2011 B.A.S.S. Federation Nation Championship Ouachita River - Monroe, LA, Nov 3 - 5, 2011

One last time

Don Barone
This box holds precious cargo going on one last fishing trip.

About the author

Don Barone

Don Barone

db has been in the reporting biz for over 30 years, won some Emmys and other awards, but is proudest of his four-decade marriage, his two kids and the fact he founded Tackle The Storm Foundation to help children.

"And as I float along this ocean … "

Dateline:  Fishing with dad

I felt it, the story, before I heard it.

Knew it was a good story, before I knew the story.

I believe stories have energy.  Have a power in and of themselves.

A story highway you look to intersect.  Drawn to the flow, with the great stories pulling you in. The greater the story, the greater the energy.

I'm junked on that energy.  Jacked.  I can feel the fingers of the energy, tickle me.

It is that stuff that makes our hair stand up.

It is the stuff of unease.

The fuel of gut feelings.

The movement in the corner of your eyes.

Here's the setup … I'm sitting in a chair interviewing an angler, a good story, a story I'm excited to tell, but just out of my vision on my left side, there's movement. With a quick turn I see a couple standing there. Turn back to the dude I'm talking to, and then, then … I feel it.

The tickle.

Wind on the hair on my neck where no wind should be.

So I finish up my interview, thank him for his time, and I get up to leave.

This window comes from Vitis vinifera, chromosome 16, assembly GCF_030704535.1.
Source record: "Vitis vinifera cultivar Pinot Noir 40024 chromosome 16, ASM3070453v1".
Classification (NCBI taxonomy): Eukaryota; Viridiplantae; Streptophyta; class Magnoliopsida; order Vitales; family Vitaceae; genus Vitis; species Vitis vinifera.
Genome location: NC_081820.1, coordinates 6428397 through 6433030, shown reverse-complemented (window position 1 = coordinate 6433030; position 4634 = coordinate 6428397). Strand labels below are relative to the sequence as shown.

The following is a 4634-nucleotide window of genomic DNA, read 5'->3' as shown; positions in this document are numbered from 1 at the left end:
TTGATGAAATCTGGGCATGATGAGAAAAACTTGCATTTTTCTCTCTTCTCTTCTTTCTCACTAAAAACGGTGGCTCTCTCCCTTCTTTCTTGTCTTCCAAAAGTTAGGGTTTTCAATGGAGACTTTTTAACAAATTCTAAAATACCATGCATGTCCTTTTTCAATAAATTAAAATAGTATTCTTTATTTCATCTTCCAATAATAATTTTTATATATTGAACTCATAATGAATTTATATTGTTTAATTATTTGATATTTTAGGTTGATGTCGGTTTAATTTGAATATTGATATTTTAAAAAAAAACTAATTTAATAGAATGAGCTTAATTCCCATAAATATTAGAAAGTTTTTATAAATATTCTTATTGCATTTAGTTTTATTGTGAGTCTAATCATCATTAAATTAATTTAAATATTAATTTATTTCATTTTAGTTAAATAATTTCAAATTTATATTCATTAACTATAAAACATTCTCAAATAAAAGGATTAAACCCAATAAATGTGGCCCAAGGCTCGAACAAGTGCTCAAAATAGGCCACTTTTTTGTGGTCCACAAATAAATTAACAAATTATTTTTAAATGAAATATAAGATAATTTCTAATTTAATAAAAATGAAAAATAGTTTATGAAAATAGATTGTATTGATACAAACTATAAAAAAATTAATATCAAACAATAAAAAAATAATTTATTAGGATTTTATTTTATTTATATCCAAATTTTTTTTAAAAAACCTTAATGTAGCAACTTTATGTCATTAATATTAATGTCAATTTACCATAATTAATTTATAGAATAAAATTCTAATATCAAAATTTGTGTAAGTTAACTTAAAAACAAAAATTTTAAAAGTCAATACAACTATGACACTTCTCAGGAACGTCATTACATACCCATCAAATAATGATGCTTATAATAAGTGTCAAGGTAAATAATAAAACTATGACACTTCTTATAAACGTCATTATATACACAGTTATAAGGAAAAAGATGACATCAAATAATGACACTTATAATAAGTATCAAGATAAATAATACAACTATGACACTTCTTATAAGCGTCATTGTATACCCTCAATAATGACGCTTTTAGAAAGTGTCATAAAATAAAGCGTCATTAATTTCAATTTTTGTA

As I'm about to head to my room, the couple came up to me and the man says, "Can I talk to you?"

And I say, "Uh-huh."

Because I know what's coming.

"Do you want to hear a story?"

I've already felt it … the tickle.

"Uh-huh."

"Well ah, um it's about my dad."

And I feel the hit.  Junked.  The story highway just sucked me in, and I don't know what it is about, but standing there before this man and his wife I know that the story they carry with them, the energy of that story is palatable.

"My dad, he loves to fish."

I've heard this a hundred times, but never felt it like this before.  Never felt those words like I do right now … I'm just standing there but my gut is saying, Woo-hoo.

"Tom, his name was Tom. He loved to fish, took me fishing as a boy, and he would be so proud of me today if he saw me here … "

And this young man in front of me begins to tear up.  Looks to his wife standing next to me, looks to the floor below us …

"I think it might be a good story, about my dad."

I know.

"I know he would be so proud of me to see me here, but he can't because he died … so … "

I didn't know what he was about to say, but I knew, felt it was going to be great.

" … so … I done brought him with me … brought his ashes… they in a box on the front deck of my boat … me and my daddy going fishing one last time."

And I smiled, the energy, was right.

" … I can feel you like a notion that won't seem to let me go … "

"My Daddy, he died March 17, in 2005."

His son, Destre DeDeaux from Meadville, Miss., is sitting in a chair next to me telling me this … his wife Doll DeDeaux is sitting across the table from me. I'm basically  stunned.

A few moments ago I was finishing an interview and then planning on going to bed … nope.

"My Daddy, he told me he wanted to be buried next to my Momma, Lessie Merle … they were married 50 years, almost, Momma died three days before their 50th wedding anniversary."

Destre DeDeaux is the state champ from Mississippi. "From out my front door you can look and all you'll see is the Homochitto National Forest."

Destre is a Crude Oil Pipeliner, but mainly, "I fish, compete a lot, do pretty well. I can catch me a mess of fish on a black top road."

I write that saying down, one for the book.